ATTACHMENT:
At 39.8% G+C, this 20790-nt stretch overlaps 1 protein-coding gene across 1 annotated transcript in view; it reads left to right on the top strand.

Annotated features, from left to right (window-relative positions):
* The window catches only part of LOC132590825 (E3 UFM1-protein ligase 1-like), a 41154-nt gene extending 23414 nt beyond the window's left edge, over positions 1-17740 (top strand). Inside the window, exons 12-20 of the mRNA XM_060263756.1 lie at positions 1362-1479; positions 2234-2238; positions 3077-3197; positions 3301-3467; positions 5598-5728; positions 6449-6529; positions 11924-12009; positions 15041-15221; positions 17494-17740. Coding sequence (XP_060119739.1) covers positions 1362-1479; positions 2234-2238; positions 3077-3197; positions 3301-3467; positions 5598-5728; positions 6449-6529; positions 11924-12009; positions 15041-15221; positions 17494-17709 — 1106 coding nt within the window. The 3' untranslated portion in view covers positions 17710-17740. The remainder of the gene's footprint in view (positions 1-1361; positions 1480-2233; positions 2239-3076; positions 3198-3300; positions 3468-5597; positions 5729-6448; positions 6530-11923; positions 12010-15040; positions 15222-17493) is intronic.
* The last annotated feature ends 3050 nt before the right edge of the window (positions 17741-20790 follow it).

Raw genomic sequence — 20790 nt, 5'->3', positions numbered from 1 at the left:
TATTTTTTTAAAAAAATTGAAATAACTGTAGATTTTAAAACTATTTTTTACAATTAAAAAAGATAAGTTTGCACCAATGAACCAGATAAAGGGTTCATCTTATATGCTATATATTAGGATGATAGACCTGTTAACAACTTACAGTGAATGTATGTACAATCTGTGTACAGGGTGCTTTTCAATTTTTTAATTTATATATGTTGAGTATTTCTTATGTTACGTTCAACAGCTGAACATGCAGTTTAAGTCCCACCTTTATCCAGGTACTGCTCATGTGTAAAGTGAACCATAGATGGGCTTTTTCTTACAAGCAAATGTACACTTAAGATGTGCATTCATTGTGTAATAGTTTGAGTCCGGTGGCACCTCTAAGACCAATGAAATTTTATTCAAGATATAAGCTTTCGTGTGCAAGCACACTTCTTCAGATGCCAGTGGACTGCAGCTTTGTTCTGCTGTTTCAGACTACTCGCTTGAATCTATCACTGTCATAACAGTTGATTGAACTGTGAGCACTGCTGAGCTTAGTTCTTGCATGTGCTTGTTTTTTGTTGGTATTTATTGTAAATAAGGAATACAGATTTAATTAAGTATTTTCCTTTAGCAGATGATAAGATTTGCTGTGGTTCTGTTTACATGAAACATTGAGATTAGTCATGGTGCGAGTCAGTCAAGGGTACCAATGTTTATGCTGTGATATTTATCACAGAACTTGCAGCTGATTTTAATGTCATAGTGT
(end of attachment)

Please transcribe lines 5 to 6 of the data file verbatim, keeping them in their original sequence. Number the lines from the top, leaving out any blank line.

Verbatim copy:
Raw genomic sequence — 20790 nt, 5'->3', positions numbered from 1 at the left:
TATTTTTTTAAAAAAATTGAAATAACTGTAGATTTTAAAACTATTTTTTACAATTAAAAAAGATAAGTTTGCACCAATGAACCAGATAAAGGGTTCATCTTATATGCTATATATTAGGATGATAGACCTGTTAACAACTTACAGTGAATGTATGTACAATCTGTGTACAGGGTGCTTTTCAATTTTTTAATTTATATATGTTGAGTATTTCTTATGTTACGTTCAACAGCTGAACATGCAGTTTAAGTCCCACCTTTATCCAGGTACTGCTCATGTGTAAAGTGAACCATAGATGGGCTTTTTCTTACAAGCAAATGTACACTTAAGATGTGCATTCATTGTGTAATAGTTTGAGTCCGGTGGCACCTCTAAGACCAATGAAATTTTATTCAAGATATAAGCTTTCGTGTGCAAGCACACTTCTTCAGATGCCAGTGGACTGCAGCTTTGTTCTGCTGTTTCAGACTACTCGCTTGAATCTATCACTGTCATAACAGTTGATTGAACTGTGAGCACTGCTGAGCTTAGTTCTTGCATGTGCTTGTTTTTTGTTGGTATTTATTGTAAATAAGGAATACAGATTTAATTAAGTATTTTCCTTTAGCAGATGATAAGATTTGCTGTGGTTCTGTTTACATGAAACATTGAGATTAGTCATGGTGCGAGTCAGTCAAGGGTACCAATGTTTATGCTGTGATATTTATCACAGAACTTGCAGCTGATTTTAATGTCATAGTGT